But it is difficult to determine just to what extent network upgrades will be necessary. Some argue that VoIP applications are now at the plug-and-play mode, and that many enterprise end users’ LANs are ready to accept the applications right now.
Such has been the case for Maskery, Inc. (Ottawa, ON; www.maskery.ca), a usability research and design consultancy that recently had Nimcat Networks’ (Ottawa, ON; www.nimcatnetworks.com) VoIP solution installed. The solution, which accommodates 12 phones, did not require any upgrades to the company’s LAN. It used the company’s existing Category 5 cabling, its 100-Mbit network, router, server and switches. “They came in, brought the phones, and plugged them straight into the network,” says Tedde Van Gelderen, a partner with Maskery.
Pincince says that’s not unusual: “VoIP is not that fragile, and most networks can support them right out of the box.”
But in the same breadth, he cautions that not all networks are ready. A large portion of enterprise end users want to install VoIP applications in the next two years, but before they do, Pincince says, they will have to make sure that their infrastructure is ready and upgraded where needed. If the infrastructure can’t accept today’s VoIP applications, network conversions will have to take place. “The opportunities (for contractors) are quite large,” sums Pincince.
Cabling contractors can be expected to be called upon to make infrastructure assessments, and offer advice on how an effective network can be designed. “This is a great opportunity to provide services, assess the LAN’s preparedness, and provide options, services and products that can be adopted by customers,” says Pincince.
Before any work begins, however, Christie says enterprise end users who are having VoIP installed should have the contractor complete a network health check. This “LAN assessment” sets the tone for any upgrade work that needs to be completed.
“When customers talk to us about VoIP, we have a partner do a LAN assessment-a network assessment,” says Christie. “Upgrades aren’t necessarily needed. It depends on the vintage of the LAN in place.”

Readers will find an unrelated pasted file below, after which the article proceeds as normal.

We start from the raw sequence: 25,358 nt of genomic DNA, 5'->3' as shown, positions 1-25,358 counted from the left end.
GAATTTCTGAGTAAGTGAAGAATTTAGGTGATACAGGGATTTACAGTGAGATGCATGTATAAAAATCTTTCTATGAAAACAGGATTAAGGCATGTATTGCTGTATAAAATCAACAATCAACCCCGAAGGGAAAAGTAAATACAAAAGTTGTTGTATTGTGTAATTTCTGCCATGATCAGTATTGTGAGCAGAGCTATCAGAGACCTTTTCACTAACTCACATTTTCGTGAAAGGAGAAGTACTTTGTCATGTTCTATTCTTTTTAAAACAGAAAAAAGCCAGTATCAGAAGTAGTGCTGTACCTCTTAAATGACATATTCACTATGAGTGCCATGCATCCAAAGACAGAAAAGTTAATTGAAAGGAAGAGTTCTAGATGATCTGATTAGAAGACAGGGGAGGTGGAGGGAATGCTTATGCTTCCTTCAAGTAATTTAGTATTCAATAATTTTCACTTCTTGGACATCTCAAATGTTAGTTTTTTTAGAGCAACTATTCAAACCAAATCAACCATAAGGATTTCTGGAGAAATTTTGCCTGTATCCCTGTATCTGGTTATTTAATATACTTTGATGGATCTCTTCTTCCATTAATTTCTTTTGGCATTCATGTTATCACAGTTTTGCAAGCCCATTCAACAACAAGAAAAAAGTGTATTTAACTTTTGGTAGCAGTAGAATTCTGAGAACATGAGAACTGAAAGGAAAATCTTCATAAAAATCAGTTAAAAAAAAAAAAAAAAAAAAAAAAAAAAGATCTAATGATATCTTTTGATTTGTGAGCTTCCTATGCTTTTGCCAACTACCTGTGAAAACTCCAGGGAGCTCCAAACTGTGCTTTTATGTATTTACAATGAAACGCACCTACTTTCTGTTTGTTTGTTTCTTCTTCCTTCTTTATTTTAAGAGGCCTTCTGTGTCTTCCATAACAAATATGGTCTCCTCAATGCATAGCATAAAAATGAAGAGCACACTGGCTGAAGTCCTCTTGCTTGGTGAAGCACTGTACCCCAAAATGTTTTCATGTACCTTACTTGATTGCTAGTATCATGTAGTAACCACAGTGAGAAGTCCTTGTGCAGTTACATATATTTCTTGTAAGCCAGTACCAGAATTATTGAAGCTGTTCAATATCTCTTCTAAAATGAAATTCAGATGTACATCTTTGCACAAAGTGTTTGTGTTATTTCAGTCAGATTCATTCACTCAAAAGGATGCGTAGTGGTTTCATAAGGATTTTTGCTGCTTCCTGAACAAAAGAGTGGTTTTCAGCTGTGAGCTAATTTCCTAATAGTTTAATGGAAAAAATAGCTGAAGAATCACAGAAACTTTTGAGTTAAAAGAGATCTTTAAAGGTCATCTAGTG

Contractors have to know what to look for, including that the LAN must have a minimum of Category 5 cabling to desktops, backhauled to a series of 24-port switches. The switches, in turn, should be aggregated with fiber. In some cases, depending on what sort of bandwidth the enterprise end user has in the LAN, contractors may have to overlay the LAN with another distribution of Ethernets.
“[Contractors] will have to make sure they have a certain quality of service so the voice traffic is not affected by the ordinary LAN,” says Victor Demjanenko, chief technical officer for Vocal Technologies Inc. (Amherst, NY; www.vocal.com), a manufacturer of VoIP components.
If an enterprise end user has a legacy Category 3 cabling network, the contractor will have to recommend installing a higher bandwidth cabling network that can accommodate VoIP. Typical installation, however, may be different from other upgrades for higher speed applications. For instance, if the infrastructure contains hubs, which is a single-collision domain not suited for a VoIP environment, the contractor will have to make changes.
“I have yet to see an environment that we go into where there are no updates or upgrades required,” says Ecuity’s Schnelz. “That is where the opportunity is.”
Since traffic over the LAN will increase, with voice given precedence over data, contractors will need to address bandwidth congestion issues. “We recommend that the access and egress links to the WAN from the LAN be closely evaluated and properly engineered,” says Christie. Contractors must also consider overflow and business continuity. Global Crossing recommends that enterprise end users maintain 10 to 20 public switched telephone network lines.
But not all enterprise end users will need network upgrades. Schmidt says a LAN that has been wired to support 10, 100, or 1000Base-T is an infrastructure that’s ready for VoIP.
“Anyone who installed standard-compliant Category 5e or 6 systems should have no trouble deploying VoIP if their active infrastructure is up to standards,” says Schmidt.
From tweaks to overhauls
Pincince believes about half of those seeking VoIP installations will need to have some work done-anything from tweaking and simple modification to a complete reworking. “It depends on what state their network is in,” he emphasizes.
Mahshad Koohgoli, CEO for Nimcat Networks, believes the degree of needed network infrastructure changes will also depend on the size of the organization. He says smaller enterprise end users with four or five employees will not require upgrades. But this will change as those businesses grow, he says, and the demands on their LANs grow with it.
Large enterprises (more than 30 or 40 employees), however, would be more likely to need upgrades, Koohgoli says: “Here, the type of equipment in the network becomes important, and what kind of quality of service they have. For these larger businesses, powering a large number of VoIP sets through local power bricks will become troublesome. Some kind of Power over Ethernet (PoE) equipment will be needed, collocated with the switches or routers.”
Brian Milliganis senior editor for Cabling Installation & Maintenance